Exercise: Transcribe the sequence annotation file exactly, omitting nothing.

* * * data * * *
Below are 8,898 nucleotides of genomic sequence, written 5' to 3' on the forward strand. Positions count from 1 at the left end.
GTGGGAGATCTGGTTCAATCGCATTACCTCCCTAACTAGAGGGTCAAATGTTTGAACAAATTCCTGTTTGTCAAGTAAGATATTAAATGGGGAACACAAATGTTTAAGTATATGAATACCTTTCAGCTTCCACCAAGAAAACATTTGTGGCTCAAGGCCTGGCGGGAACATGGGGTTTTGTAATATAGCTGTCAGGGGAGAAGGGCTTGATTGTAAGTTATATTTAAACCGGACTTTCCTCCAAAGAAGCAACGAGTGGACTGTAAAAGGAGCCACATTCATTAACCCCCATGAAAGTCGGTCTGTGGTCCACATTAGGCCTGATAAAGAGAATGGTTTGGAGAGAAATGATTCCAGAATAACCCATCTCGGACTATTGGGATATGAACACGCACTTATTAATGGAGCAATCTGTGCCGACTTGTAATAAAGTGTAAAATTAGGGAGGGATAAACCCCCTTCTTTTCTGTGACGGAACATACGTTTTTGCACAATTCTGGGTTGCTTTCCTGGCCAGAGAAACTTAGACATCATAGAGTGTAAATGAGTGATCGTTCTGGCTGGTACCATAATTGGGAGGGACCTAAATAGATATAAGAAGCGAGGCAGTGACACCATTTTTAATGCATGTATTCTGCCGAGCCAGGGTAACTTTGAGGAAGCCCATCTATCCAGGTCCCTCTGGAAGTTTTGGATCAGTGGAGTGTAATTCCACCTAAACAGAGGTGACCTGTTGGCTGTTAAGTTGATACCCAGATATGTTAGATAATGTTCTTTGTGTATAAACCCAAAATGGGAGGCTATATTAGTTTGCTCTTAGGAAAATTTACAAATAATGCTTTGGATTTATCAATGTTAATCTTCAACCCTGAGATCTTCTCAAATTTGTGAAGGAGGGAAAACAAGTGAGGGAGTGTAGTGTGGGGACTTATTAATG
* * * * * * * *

Below are 8,898 nucleotides of genomic sequence, written 5' to 3' on the forward strand. Positions count from 1 at the left end.
GTGGGAGATCTGGTTCAATCGCATTACCTCCCTAACTAGAGGGTCAAATGTTTGAACAAATTCCTGTTTGTCAAGTAAGATATTAAATGGGGAACACAAATGTTTAAGTATATGAATACCTTTCAGCTTCCACCAAGAAAACATTTGTGGCTCAAGGCCTGGCGGGAACATGGGGTTTTGTAATATAGCTGTCAGGGGAGAAGGGCTTGATTGTAAGTTATATTTAAACCGGACTTTCCTCCAAAGAAGCAACGAGTGGACTGTAAAAGGAGCCACATTCATTAACCCCCATGAAAGTCGGTCTGTGGTCCACATTAGGCCTGATAAAGAGAATGGTTTGGAGAGAAATGATTCCAGAATAACCCATCTCGGACTATTGGGATATGAACACGCACTTATTAATGGAGCAATCTGTGCCGACTTGTAATAAAGTGTAAAATTAGGGAGGGATAAACCCCCTTCTTTTCTGTGACGGAACATACGTTTTTGCACAATTCTGGGTTGCTTTCCTGGCCAGAGAAACTTAGACATCATAGAGTGTAAATGAGTGATCGTTCTGGCTGGTACCATAATTGGGAGGGACCTAAATAGATATAAGAAGCGAGGCAGTGACACCATTTTTAATGCATGTATTCTGCCGAGCCAGGGTAACTTTGAGGAAGCCCATCTATCCAGGTCCCTCTGGAAGTTTTGGATCAGTGGAGTGTAATTCCACCTAAACAGAGGTGACCTGTTGGCTGTTAAGTTGATACCCAGATATGTTAGATAATGTTCTTTGTGTATAAACCCAAAATGGGAGGCTATATTAGTTTGCTCTTAGGAAAATTTACAAATAATGCTTTGGATTTATCAATGTTAATCTTCAACCCTGAGATCTTCTCAAATTTGTGAAGGAGGGAAAACAAGTGAGGGAGTGTAGTGTGGGGACTTATTAATG